I’m like totally on par with your list (especially when I see Kenshi, Cradle, and Ice-Pick Lodge games on it) and I definitely stand with @alms suggesting to add Rain World and The Eidolon.
Darkwood was very good in terms of setting, writing and sense of discovery. Coming from me, this means something since I usually stay as far as possible from everything “lovecraftian”. Yet Darkwood is one of my cherished ones.
I found Ghost of a Tale was a surprisingly well-told story with excellent dialogues and deeper lore than I imagined. Grab it if you’re in for something that feels like Don Bluth’s Secret of Nimh, The Game.
Diaries of a Spaceport Janitor is a wonderful piece, one of my all-time favourites. I somehow came to believe it’s a mischievous rereading of Pathologic. Such an ingenious thing.
Seems BELOW is not popular at RPS (curse you, Alice B). Its lore is sparse, the left-to-your-imagination kind, but it’s a wonder in terms of setting, both on the visual and audio sides.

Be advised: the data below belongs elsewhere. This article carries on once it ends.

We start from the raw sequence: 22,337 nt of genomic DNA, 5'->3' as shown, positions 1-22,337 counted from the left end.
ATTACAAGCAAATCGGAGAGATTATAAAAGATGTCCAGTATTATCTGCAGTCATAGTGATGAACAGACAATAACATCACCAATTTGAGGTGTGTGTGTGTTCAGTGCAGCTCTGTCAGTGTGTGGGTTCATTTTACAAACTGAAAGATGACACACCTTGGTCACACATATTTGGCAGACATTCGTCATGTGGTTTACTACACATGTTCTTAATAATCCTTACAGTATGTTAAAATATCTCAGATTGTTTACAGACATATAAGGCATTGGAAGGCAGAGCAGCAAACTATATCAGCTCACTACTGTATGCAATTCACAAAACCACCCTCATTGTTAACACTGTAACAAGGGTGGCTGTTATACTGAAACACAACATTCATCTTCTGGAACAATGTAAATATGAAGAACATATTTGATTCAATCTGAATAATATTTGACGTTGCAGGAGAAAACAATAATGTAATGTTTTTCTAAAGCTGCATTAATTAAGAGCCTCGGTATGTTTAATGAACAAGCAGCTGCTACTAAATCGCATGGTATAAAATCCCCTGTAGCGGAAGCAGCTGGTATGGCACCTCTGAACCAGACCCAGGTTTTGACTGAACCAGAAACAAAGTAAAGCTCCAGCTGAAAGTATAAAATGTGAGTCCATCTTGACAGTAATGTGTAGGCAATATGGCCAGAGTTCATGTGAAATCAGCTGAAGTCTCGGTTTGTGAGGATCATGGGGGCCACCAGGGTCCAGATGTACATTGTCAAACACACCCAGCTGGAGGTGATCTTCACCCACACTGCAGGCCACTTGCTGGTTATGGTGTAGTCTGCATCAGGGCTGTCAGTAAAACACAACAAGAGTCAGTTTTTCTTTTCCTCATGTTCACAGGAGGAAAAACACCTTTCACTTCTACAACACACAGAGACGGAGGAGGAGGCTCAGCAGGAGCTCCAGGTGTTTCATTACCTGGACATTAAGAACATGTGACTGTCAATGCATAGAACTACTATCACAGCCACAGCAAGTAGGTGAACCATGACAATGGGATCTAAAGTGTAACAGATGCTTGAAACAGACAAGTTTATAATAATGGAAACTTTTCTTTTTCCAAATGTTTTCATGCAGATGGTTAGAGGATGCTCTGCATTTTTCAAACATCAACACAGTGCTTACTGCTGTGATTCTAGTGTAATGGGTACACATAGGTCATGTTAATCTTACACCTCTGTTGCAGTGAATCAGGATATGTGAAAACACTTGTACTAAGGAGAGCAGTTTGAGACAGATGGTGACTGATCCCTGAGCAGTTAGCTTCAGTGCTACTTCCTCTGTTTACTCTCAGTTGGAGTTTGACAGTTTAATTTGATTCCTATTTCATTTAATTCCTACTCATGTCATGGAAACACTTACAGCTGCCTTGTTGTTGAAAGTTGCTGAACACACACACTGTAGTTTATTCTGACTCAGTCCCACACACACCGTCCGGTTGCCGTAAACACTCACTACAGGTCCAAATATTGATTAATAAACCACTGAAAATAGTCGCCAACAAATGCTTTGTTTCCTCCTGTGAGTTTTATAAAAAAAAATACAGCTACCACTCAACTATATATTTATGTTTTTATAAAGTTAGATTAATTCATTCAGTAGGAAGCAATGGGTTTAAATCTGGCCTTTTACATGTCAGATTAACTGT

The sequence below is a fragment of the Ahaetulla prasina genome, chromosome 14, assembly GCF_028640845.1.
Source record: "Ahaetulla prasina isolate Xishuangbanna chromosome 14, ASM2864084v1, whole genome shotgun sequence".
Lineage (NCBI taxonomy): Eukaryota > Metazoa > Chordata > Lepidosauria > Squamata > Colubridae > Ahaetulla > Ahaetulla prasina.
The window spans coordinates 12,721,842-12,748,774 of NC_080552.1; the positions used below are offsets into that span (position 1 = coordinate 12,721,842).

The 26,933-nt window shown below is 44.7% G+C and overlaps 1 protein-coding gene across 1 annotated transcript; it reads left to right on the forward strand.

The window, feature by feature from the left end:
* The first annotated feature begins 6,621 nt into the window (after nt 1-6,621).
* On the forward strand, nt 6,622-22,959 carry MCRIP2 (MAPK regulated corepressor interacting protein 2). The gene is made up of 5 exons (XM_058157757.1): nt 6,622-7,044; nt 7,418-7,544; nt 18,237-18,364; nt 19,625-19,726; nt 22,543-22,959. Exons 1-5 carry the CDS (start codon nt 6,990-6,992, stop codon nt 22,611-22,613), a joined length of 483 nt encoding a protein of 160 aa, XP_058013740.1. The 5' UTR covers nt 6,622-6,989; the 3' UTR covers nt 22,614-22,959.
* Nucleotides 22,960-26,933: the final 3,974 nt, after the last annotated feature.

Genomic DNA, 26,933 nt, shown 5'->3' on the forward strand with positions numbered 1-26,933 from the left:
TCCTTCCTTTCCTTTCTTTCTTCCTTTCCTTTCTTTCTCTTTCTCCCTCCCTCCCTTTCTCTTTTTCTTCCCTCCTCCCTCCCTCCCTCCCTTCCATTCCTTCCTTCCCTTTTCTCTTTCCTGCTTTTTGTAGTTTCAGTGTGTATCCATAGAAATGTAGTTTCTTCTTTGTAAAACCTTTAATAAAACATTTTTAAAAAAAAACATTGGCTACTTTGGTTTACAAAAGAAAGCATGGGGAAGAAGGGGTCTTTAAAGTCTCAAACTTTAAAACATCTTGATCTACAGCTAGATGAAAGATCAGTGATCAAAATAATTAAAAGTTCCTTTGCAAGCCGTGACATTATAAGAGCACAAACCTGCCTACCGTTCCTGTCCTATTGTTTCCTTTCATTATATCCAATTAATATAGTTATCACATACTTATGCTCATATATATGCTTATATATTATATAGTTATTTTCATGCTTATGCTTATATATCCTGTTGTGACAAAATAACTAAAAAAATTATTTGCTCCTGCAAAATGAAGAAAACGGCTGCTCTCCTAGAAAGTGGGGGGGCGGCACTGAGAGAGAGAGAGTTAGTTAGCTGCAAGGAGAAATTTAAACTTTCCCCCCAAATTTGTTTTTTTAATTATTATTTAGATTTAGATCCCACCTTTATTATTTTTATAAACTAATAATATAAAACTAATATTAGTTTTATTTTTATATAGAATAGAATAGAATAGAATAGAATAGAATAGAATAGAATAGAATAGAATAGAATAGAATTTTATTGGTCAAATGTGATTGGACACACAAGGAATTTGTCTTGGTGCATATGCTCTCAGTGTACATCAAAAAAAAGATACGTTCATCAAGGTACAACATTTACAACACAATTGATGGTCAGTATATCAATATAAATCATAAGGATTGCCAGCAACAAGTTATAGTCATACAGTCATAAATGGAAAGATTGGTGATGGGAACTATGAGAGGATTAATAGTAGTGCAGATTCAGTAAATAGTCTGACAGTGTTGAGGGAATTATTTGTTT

And I’ll add old Exxos/Cryo games like Captain Blood and its 1994 Commander Blood reboot (part 3D CGI, part FMV psychedelic space muppets ; then came its follow-up Big Bug Bang), Dune, or Kult AKA Chamber of the Sci-Fi Mutant Princess. Don’t get this one on Steam, it’s a DOS port. Better visuals, and especially sound if you can lay your hands on an emulation of an Atari ST or Amiga version.
The old Dark Earth (1997) has solid lore. So much that it was quickly turned into a tabletop RPG.
And what about Vangers? With bonus claymation!
EDIT / ADDENDUM:
Dark Grim Mariupolis. A recent point’n’click. The work of a single man. Doric in style, Ionic in content.
As a gaming environment, the strong contrast between the ascetic setting of Haydee and the baroque hypersexualisation of its protagonist had something. It’s like a striking full split. The lore is deliberately thin, yet there was a sense of mystery to unravel all the way through. It’s also a very enjoyable and clever metroidvania.
David Szymanski’s “fantasy short-novel” games, that he made before dedicating himself to DUSK. Especially The Music Machine. Formally, the most distinctive.
Again, by Cryo : Salammbo: Battle for Carthage (2003). An adaptation of Philippe Druillet’s comic book (based on Gustave Flaubert’s novel). Druillet was art director on this one. Gameplay-wise, it’s an Atlantis-like point’n’click with the typical 360° panorama feature. Available on Steam.